Luis PORQUET, writer - art critic

Contemporary Hybridisations

The artistic approach to which Hervé Labrot adheres associates two passions: the practice of photography and that of painting. Very young, he was tempted by an artistic career, though this was met with a certain reluctance on the part of his parents. He therefore opted for technology, which conformed more closely to the vision people had for his future. Did the memory of his painter grandfather prevent him from turning his back on his wish? The fact remains that at the age of 28, he took lessons in a private school in Namur where he learnt the full importance of light, shadow and nuanced treatment of colour.

Let us hear his story:Let us hear his story:

"Vested with a job allowing me to earn a decent living (I worked for some time for the Cherbourg Naval Dockyard in a private company) I was nevertheless able to keep my independence. During all those years, photography was my breath of fresh air. I even participated in the construction of the nuclear plant in La Hague in a documentary capacity. It was this that led me to discover computer science, a tool which would open me up to new artistic perspectives… Having resumed lessons in painting and graphic design, I opted for an amalgam of photographic shots coupled with a graphics palette applied on canvas, the latter providing both resistance and lightness. With each subject I undertake, Martine, my wife, is my first critic. At first, I used watercolour paper. Canson and Arches, for example, developed an exceptionally brilliant white. In short, my work is based on photographs and then incorporates graphic design and painting to create a language of my own."

Yet in France, as everyone knows, people are suspicious of anything that appears atypical, hybrid or difficult to contain within a single category.
Hervé Labrot was not spared this prejudice and he admits to having many more exchanges with painters and other plastic artists than with actual photographers. English photographers, on the other hand, welcome what he does more willingly. His art represents no particular problem to them, which is no surprise. There is a fusion of elements within Labrot’s work which renders each technique relatively undetectable and therefore creates unrest for the spectator. The important thing for an artist is to have something to say, as Picasso highlighted. “It’s about creating feeling in others as well as in oneself,” adds Hervé Labrot, who owns to having a passion for Magritte, Dali, Miro and Enki Bilal. There is something about him that no doubt would have captured the attention of the surrealists, those great gamblers who liked to explode reality in order to let it express what it hides from us.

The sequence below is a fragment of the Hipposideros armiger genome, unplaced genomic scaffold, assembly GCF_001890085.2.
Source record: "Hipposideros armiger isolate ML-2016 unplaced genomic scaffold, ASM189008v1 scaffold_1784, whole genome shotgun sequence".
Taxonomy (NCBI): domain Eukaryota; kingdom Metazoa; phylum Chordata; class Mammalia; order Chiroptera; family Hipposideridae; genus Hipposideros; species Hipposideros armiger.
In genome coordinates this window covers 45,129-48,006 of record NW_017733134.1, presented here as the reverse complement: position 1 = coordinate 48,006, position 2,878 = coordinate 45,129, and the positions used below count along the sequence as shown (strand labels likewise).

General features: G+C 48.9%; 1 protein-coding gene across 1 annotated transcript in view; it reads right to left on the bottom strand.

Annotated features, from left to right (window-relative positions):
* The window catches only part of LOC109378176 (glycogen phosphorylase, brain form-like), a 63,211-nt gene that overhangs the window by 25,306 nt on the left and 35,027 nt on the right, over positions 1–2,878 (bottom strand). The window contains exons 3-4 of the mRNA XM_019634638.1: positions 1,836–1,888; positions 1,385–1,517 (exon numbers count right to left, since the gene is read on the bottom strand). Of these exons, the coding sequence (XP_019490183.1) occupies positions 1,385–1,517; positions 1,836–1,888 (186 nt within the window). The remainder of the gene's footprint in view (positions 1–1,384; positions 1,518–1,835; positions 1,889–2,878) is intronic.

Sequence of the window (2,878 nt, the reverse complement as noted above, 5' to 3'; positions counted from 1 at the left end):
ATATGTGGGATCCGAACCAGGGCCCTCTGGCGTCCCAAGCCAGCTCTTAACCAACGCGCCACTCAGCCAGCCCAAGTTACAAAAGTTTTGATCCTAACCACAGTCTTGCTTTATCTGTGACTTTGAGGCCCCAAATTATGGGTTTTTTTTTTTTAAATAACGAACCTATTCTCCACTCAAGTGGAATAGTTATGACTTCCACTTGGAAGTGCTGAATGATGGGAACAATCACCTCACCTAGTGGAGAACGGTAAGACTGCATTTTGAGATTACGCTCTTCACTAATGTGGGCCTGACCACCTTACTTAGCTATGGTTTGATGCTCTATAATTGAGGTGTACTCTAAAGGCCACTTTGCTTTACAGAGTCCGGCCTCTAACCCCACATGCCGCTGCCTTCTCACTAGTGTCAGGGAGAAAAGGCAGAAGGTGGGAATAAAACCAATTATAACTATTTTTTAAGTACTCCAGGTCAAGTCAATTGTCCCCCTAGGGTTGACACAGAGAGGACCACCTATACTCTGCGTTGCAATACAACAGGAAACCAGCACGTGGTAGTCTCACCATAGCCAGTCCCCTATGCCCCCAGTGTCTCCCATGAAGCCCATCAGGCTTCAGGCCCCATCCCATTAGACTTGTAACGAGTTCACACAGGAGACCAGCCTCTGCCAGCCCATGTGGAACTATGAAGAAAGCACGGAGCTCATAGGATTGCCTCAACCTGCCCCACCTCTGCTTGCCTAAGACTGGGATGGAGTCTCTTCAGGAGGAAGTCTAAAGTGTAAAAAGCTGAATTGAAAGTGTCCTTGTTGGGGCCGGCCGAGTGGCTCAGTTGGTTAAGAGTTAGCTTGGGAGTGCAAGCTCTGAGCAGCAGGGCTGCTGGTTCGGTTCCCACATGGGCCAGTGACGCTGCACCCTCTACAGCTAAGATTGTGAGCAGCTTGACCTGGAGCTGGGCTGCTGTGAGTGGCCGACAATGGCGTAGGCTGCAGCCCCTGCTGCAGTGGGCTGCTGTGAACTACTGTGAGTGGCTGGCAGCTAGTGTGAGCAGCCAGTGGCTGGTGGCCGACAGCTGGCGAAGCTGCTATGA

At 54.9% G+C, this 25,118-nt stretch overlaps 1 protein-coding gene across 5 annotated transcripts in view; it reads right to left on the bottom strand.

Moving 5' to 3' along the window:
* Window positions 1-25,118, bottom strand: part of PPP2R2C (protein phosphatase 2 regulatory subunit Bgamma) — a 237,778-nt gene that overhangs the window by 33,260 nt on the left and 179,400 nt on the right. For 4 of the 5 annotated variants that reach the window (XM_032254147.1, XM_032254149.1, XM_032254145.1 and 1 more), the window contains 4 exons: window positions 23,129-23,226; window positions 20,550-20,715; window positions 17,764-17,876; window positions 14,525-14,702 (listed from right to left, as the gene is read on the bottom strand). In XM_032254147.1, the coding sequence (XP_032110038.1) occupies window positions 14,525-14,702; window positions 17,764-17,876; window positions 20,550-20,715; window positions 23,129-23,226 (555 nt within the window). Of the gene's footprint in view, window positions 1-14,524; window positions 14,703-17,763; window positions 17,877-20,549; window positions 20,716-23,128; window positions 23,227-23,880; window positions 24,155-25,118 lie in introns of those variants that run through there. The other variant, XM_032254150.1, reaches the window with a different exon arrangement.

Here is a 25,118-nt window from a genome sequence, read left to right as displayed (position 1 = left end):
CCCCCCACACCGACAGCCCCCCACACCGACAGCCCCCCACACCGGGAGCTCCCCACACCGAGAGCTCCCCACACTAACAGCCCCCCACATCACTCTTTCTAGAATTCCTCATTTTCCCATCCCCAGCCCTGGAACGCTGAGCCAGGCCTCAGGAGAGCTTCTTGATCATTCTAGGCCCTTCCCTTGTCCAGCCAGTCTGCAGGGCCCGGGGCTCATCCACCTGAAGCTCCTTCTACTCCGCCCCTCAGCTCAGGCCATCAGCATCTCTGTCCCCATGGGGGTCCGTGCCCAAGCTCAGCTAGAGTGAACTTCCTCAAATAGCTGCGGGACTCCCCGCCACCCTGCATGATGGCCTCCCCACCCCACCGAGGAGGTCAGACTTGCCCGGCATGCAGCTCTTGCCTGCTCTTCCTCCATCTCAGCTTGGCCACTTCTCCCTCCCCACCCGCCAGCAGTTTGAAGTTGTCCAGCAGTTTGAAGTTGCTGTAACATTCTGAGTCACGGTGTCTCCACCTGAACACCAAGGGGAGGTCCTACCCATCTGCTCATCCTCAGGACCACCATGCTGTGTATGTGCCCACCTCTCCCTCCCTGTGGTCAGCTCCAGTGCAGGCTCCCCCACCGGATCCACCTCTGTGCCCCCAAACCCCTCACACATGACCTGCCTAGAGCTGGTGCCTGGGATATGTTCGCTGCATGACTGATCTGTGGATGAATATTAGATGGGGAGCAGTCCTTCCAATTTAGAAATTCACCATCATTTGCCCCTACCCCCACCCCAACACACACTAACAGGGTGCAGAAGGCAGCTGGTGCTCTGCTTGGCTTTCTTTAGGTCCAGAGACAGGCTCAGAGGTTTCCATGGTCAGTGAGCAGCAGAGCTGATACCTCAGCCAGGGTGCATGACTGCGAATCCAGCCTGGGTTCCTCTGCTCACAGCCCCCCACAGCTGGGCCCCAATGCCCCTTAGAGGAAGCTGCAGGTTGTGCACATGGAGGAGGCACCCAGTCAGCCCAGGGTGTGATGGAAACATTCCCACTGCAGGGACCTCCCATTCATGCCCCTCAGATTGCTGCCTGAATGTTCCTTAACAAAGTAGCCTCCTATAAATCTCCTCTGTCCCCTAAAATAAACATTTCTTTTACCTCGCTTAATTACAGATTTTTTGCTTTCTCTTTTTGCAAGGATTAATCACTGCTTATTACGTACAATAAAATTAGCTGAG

While he claims to be affiliated with the new critical figuration movement, Hervé Labrot could never be captive to overly narrow concepts. He speaks out as a maverick, casting a simultaneously incisive, detached and critical eye on today’s world. Aware of the benefits of progress, he also evaluates its limits, particularly in terms of ethics and behavioural norms. The perpetuation of our memory, spirit of resistance and moral conscience is vitally important for him, for they represent an intellectual heritage which must be preserved in the face of the steamroller that it limitless profit. Humanity would be doomed to inevitable disaster if a few honest and competent citizens did not raise their voices, to the detriment of social serenity at times. When you look closely at his highly colourful works, you notice that none of his themes are neutral. Faced with a society in which abundance ultimately asphyxiates freedom, he adopts the stance of watchman and lucid human, deciphering the occult part of messages that advertising, propaganda and financial imperialism convey to us each day like a toxic cloud. Everything takes place as though we were under permanent anaesthetic. Labrot’s pictures are there to shake us from our torpor.

André RUELLAN, art critic

Here is an artist who has been able to combine humour with originality: thwarted at an early age in his desire to receive artistic training, Hervé LABROT opted for architectural studies. But a trip to Belgium finally allowed him to take up art lessons and continue developing his passion for photography. Two decades later, at the beginning of this century, he would discover the possibilities of the digital technique and, inspired by his reflections, be able at last to implement all his related creative desires, that is to say photography, graphic design and colour.
Hence, after having presented the fruit of his work in Germany and the Benelux countries, Hervé LABROT finally exhibited in France, and more specifically in Lower Normandy. There, he captivated observers in salons and galleries with his vision, which is innovative and completely in keeping with the dynamic of a still new century. A vehement, socially conscious and universal style unfolds under the guise of delicious compositions that are in turn realist, ironic and daring. While handling computer techniques, the artist overturns visual codes and unleashes a vision of beings, places and things with caustic intelligence. He associates the appeal of the comic with the creative lampoon and demonstrates a rare visual power. His work is poetic, cutting and dramatic all at once. And yet it remains fascinating thanks to the exciting and miraculous dimension of this new art form, which this artist masters and executes with great talent.